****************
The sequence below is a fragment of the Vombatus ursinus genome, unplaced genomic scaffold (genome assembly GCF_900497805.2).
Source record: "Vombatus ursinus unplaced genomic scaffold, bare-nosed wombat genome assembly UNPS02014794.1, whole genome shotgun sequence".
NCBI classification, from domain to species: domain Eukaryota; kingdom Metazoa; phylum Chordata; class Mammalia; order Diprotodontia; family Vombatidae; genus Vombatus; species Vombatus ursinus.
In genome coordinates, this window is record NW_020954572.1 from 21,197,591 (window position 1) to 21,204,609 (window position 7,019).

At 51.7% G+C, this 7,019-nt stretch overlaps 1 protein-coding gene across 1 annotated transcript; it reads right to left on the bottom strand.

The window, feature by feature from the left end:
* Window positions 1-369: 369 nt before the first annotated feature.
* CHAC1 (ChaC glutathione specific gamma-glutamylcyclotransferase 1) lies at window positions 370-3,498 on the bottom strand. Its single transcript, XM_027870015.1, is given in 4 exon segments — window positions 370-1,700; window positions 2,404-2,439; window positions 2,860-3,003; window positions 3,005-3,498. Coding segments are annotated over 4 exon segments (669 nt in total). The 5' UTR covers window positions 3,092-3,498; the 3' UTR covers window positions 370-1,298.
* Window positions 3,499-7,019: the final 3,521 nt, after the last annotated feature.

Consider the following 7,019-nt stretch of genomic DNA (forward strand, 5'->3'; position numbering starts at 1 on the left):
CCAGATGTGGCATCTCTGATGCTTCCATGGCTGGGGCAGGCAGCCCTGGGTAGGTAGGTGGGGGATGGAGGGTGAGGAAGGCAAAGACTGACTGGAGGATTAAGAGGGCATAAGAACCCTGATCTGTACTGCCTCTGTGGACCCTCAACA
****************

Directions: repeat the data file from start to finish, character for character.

The sequence below is a fragment of the Vombatus ursinus genome, unplaced genomic scaffold (genome assembly GCF_900497805.2).
Source record: "Vombatus ursinus unplaced genomic scaffold, bare-nosed wombat genome assembly UNPS02014794.1, whole genome shotgun sequence".
NCBI classification, from domain to species: domain Eukaryota; kingdom Metazoa; phylum Chordata; class Mammalia; order Diprotodontia; family Vombatidae; genus Vombatus; species Vombatus ursinus.
In genome coordinates, this window is record NW_020954572.1 from 21,197,591 (window position 1) to 21,204,609 (window position 7,019).

At 51.7% G+C, this 7,019-nt stretch overlaps 1 protein-coding gene across 1 annotated transcript; it reads right to left on the bottom strand.

The window, feature by feature from the left end:
* Window positions 1-369: 369 nt before the first annotated feature.
* CHAC1 (ChaC glutathione specific gamma-glutamylcyclotransferase 1) lies at window positions 370-3,498 on the bottom strand. Its single transcript, XM_027870015.1, is given in 4 exon segments — window positions 370-1,700; window positions 2,404-2,439; window positions 2,860-3,003; window positions 3,005-3,498. Coding segments are annotated over 4 exon segments (669 nt in total). The 5' UTR covers window positions 3,092-3,498; the 3' UTR covers window positions 370-1,298.
* Window positions 3,499-7,019: the final 3,521 nt, after the last annotated feature.

Consider the following 7,019-nt stretch of genomic DNA (forward strand, 5'->3'; position numbering starts at 1 on the left):
CCAGATGTGGCATCTCTGATGCTTCCATGGCTGGGGCAGGCAGCCCTGGGTAGGTAGGTGGGGGATGGAGGGTGAGGAAGGCAAAGACTGACTGGAGGATTAAGAGGGCATAAGAACCCTGATCTGTACTGCCTCTGTGGACCCTCAACA